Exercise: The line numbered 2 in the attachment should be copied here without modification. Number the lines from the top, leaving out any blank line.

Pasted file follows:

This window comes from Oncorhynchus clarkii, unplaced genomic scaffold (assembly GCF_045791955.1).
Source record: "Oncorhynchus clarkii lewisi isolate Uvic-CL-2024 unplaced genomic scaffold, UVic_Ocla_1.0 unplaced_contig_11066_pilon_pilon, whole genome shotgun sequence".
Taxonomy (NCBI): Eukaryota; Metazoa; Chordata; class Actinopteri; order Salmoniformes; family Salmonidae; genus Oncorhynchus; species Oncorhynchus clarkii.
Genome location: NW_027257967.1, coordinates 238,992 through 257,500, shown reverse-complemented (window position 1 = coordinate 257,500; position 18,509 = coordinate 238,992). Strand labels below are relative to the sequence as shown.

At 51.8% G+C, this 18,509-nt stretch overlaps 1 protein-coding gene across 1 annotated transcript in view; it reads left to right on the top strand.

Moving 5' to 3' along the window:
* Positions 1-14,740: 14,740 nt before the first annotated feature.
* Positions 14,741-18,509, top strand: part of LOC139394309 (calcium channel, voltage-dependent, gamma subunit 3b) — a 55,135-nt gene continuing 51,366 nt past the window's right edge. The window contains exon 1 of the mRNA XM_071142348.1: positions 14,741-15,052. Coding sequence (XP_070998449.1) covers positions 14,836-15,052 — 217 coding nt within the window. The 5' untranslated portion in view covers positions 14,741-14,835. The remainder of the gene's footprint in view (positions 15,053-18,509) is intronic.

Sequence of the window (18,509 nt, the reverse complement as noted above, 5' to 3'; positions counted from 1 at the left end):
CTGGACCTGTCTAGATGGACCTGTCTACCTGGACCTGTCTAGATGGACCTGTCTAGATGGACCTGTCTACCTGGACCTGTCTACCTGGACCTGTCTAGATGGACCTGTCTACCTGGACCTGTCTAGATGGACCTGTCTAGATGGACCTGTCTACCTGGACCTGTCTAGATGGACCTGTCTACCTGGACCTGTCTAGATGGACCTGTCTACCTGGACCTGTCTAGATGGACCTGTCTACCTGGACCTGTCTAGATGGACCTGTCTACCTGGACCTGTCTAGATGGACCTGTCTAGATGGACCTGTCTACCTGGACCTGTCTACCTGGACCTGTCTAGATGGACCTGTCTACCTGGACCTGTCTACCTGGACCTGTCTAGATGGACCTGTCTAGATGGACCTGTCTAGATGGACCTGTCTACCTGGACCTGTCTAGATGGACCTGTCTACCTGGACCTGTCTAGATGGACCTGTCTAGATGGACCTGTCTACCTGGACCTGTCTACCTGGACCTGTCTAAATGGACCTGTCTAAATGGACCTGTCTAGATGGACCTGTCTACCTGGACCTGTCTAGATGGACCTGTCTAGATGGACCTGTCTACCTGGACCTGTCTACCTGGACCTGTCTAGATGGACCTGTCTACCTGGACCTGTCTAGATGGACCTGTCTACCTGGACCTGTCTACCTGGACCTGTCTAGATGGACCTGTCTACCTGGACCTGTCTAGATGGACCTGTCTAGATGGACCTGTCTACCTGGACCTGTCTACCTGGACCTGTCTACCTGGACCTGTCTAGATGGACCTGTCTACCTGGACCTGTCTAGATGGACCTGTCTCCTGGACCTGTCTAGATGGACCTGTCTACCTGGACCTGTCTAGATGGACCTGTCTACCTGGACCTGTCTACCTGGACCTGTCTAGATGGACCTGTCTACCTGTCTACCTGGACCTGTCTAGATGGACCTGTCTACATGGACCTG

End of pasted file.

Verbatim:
Source record: "Oncorhynchus clarkii lewisi isolate Uvic-CL-2024 unplaced genomic scaffold, UVic_Ocla_1.0 unplaced_contig_11066_pilon_pilon, whole genome shotgun sequence".